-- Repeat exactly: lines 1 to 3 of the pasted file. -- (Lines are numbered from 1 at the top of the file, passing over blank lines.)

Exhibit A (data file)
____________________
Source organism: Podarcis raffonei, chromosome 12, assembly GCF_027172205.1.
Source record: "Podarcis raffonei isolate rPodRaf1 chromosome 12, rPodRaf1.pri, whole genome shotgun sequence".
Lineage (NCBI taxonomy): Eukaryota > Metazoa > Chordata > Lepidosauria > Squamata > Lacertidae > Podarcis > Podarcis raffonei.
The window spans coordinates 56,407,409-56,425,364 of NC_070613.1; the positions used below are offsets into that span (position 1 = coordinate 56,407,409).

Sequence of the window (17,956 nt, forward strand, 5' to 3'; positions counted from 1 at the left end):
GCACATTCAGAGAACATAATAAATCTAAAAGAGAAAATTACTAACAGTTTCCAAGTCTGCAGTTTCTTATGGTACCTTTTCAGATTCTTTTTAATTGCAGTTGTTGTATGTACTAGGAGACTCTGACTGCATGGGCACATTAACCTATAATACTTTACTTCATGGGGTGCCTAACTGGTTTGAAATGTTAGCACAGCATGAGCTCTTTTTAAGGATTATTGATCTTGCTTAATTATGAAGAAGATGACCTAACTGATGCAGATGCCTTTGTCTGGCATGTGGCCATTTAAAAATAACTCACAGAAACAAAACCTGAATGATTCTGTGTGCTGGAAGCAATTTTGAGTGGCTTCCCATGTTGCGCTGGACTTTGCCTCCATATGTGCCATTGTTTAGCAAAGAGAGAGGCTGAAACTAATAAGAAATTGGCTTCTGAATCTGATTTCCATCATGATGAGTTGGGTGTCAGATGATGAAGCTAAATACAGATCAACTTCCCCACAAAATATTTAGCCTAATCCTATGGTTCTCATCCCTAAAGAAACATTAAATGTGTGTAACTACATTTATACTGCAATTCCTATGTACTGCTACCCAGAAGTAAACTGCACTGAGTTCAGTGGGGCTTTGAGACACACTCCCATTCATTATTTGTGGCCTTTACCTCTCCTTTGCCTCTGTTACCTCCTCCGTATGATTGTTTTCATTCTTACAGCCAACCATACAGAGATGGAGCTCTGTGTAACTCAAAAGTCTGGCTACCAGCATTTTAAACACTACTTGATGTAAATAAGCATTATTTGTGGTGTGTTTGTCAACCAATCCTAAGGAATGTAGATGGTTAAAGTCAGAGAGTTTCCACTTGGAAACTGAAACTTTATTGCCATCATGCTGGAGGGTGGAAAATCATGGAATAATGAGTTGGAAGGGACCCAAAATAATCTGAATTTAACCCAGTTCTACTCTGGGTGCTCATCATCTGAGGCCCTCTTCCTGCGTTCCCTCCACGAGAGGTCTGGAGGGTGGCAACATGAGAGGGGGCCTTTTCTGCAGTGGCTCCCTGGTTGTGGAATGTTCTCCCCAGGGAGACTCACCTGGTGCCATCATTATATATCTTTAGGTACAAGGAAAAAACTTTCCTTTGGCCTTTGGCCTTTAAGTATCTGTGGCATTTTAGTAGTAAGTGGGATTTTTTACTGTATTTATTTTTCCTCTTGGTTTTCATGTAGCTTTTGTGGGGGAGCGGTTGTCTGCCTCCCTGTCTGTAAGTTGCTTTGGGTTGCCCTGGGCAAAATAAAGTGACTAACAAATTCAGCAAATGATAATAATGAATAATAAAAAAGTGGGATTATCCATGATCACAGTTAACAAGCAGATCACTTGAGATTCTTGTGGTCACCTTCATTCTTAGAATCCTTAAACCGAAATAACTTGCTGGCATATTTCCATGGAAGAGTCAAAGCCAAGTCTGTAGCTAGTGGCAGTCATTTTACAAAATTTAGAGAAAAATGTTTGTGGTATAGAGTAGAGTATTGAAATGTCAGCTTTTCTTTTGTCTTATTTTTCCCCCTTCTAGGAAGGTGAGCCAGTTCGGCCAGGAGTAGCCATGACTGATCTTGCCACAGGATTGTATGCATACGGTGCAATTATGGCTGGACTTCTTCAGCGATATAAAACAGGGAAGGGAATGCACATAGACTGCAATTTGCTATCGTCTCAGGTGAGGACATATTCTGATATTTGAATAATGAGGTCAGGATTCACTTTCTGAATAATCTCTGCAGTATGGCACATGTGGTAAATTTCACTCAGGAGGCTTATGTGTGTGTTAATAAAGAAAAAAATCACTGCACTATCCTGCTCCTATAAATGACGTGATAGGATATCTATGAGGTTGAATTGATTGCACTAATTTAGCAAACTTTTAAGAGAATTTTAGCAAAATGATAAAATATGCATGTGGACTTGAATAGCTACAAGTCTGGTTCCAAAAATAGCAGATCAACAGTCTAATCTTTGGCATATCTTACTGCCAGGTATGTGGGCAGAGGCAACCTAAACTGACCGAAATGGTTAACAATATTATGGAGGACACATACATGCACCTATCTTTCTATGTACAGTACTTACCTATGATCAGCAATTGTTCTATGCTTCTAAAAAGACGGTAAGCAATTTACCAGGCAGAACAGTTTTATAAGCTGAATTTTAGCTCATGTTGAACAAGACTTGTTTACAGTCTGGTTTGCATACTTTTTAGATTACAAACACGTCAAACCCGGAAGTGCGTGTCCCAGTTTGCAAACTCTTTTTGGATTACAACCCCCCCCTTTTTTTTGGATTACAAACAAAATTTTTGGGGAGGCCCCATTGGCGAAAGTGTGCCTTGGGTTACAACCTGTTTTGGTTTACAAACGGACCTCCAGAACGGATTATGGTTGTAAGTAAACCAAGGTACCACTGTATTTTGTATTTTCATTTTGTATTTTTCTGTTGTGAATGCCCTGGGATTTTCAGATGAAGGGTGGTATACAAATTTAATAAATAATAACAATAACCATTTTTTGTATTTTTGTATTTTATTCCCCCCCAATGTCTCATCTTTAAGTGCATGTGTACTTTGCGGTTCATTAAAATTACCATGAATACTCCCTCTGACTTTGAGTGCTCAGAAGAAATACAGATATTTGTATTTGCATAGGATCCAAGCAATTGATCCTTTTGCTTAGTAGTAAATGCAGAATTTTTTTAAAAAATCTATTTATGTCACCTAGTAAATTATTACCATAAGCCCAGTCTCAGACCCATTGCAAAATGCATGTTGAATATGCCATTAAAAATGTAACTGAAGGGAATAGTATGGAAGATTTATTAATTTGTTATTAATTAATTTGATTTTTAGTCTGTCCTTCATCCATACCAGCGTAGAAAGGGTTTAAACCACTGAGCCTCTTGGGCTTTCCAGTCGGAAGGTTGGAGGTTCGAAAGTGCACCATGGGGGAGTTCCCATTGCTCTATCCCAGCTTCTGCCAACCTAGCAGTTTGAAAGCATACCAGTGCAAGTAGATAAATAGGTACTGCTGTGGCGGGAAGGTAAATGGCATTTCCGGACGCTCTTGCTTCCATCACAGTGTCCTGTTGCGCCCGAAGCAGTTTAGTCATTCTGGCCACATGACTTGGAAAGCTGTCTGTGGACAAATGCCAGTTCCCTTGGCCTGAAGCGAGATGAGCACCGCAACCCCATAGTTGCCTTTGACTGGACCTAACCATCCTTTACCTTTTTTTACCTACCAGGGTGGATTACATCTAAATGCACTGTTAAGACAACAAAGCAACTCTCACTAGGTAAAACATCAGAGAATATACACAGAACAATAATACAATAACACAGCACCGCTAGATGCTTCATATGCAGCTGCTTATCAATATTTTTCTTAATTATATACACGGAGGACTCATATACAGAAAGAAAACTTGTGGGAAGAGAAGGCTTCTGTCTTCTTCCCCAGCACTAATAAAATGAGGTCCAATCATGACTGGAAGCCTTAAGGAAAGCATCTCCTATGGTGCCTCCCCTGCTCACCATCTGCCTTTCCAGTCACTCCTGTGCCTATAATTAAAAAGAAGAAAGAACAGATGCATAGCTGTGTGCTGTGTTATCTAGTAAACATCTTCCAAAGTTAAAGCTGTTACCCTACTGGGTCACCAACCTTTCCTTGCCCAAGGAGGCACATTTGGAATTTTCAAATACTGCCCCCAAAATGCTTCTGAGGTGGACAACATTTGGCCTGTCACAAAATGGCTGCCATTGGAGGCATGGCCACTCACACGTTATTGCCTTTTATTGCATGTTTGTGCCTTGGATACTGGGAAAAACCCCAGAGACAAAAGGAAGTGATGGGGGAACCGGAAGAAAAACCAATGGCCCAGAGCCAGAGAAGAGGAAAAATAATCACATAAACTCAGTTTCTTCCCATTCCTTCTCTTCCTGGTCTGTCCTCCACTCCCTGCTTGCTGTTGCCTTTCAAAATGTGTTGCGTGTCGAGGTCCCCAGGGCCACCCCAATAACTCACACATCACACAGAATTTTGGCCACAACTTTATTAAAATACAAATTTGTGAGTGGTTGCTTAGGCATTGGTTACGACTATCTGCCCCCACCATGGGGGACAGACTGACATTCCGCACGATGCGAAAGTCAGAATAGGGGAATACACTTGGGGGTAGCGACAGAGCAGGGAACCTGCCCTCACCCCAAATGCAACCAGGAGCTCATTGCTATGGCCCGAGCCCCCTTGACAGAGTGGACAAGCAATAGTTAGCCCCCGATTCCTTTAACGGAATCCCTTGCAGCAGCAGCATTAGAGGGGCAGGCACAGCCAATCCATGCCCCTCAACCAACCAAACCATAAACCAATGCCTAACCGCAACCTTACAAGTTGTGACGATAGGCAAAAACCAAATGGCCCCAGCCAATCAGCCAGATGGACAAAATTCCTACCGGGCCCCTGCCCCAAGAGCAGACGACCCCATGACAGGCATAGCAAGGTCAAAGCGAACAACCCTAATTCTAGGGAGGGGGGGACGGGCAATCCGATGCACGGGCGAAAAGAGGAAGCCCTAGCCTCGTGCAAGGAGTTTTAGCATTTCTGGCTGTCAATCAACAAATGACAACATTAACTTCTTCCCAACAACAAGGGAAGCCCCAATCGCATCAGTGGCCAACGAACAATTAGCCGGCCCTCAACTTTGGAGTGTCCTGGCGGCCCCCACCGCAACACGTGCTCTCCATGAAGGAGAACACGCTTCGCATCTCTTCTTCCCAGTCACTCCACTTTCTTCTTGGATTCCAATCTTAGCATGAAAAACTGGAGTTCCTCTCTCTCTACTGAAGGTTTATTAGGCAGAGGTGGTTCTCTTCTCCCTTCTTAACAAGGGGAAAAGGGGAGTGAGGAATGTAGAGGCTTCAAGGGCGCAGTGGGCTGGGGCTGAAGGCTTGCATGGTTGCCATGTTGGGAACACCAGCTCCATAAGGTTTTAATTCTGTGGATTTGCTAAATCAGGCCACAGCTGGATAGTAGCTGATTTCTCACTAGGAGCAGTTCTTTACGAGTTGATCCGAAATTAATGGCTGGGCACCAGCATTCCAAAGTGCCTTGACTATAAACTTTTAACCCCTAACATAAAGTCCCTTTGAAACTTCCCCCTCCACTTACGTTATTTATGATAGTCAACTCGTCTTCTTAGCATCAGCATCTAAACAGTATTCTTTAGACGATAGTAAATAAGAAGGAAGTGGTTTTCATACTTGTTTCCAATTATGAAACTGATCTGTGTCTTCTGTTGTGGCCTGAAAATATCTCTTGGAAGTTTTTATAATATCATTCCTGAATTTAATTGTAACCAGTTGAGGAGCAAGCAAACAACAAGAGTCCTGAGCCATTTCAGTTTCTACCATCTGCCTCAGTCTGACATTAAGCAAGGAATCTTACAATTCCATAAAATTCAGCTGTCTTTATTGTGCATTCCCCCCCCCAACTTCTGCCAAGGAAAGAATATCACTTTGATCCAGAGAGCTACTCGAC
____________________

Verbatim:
Source organism: Podarcis raffonei, chromosome 12, assembly GCF_027172205.1.
Source record: "Podarcis raffonei isolate rPodRaf1 chromosome 12, rPodRaf1.pri, whole genome shotgun sequence".
Lineage (NCBI taxonomy): Eukaryota > Metazoa > Chordata > Lepidosauria > Squamata > Lacertidae > Podarcis > Podarcis raffonei.